Mental Health Literacy for Students and Educators: The Mental Health and High School Curriculum Guide


Approximately 1 in 5 youth worldwide will experience a mental illness before they turn 25. This makes adolescence a critical time for mental health promotion, prevention, early identification, and intervention. Not addressing these issues leads to negative short- and long- term outcomes. Mental health literacy is foundational for all mental health improvements.

Mental health literacy (MHL) is: understanding how to obtain and maintain good mental health; understanding mental disorders and their treatments; decreasing stigma; enhancing help-seeking efficacy. For more information on mental health literacy, see these papers for reference:
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Enhancing MHL is an essential component of effectively addressing the mental health needs of young people (

The Mental Health & High School Curriculum Guide is the first and only best available evidence-based Canadian mental health literacy curriculum resource designed for use in junior high and secondary schools (grades 8-10). Research studies include: cluster controlled, longitudinal cohort and cross-sectional investigations carried out in a number of different Canadian provinces and internationally. Building on existing pedagogic strengths, it is delivered by classroom teachers in a sustainable and cost-effective manner.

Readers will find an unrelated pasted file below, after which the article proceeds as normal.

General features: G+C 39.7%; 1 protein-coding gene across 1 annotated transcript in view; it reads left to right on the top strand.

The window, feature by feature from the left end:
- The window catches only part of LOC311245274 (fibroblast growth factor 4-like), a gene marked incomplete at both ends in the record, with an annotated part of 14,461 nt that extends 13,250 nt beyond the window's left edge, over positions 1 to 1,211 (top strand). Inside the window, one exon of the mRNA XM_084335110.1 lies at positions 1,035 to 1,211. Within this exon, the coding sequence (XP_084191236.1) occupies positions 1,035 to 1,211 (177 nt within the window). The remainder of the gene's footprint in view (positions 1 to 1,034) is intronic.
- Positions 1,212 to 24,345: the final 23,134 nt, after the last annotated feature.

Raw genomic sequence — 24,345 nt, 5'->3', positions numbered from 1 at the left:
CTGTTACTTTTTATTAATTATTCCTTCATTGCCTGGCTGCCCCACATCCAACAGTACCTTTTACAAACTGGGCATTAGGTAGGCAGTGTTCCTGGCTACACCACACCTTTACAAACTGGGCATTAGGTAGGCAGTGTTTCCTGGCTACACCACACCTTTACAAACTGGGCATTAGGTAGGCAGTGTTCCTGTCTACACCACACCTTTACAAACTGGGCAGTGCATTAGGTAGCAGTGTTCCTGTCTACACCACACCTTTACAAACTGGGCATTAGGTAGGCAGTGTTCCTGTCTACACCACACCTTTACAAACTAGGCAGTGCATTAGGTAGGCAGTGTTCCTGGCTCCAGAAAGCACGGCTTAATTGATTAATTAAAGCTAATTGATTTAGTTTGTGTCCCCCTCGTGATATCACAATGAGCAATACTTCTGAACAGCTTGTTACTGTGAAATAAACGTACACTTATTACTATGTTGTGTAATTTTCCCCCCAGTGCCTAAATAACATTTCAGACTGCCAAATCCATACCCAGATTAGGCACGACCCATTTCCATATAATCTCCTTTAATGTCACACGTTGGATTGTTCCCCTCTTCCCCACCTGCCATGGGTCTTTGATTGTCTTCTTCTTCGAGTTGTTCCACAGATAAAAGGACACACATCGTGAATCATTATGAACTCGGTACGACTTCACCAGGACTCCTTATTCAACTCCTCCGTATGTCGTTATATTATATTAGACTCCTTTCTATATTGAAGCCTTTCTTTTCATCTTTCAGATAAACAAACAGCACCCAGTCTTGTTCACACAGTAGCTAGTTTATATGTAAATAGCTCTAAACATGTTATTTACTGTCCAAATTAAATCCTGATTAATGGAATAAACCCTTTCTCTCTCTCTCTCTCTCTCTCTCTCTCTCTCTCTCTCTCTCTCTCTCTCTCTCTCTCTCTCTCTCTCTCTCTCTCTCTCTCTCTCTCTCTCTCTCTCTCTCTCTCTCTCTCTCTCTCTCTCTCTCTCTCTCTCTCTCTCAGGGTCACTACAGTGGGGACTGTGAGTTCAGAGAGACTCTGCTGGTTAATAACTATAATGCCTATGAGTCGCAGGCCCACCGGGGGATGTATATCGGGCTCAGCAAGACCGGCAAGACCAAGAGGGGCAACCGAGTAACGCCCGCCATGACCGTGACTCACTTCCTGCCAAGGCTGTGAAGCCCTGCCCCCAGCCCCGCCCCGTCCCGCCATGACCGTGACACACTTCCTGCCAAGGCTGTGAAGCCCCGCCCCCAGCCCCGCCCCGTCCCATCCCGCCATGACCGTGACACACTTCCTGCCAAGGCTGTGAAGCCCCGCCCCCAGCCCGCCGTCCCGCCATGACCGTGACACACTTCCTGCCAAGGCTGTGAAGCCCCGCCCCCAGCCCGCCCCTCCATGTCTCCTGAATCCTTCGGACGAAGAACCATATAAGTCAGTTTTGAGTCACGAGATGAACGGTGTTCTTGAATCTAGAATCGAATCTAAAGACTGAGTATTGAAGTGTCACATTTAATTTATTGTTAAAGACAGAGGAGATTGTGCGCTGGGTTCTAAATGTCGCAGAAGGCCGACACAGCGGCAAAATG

The Guide resource includes:
• Six interactive web-based classroom-ready modules
• A teacher self-study module
• Lesson plans
• Print and video resources
• PowerPoint presentations
• Evaluation options
• Supplementary materials

The curriculum provides a complete set of freely available, on-line educational tools that research has demonstrated to significantly, substantially and sustainably increase mental health literacy (knowledge, attitudes and help-seeking efficacy) of both students and teachers. Because studies of educator baseline literacy show that enhancement of competencies prior to classroom teaching is necessary, a one-day face-to-face learning session for classroom teachers, and a two-day train-the-trainer workshop for key individuals (Master Trainers) is available to help jurisdictions build capacity for program sustainability. This can be achieved using a waterfall approach to educational development that can be adapted to the unique circumstances of any educational jurisdiction, supporting widespread and frugal scale-up.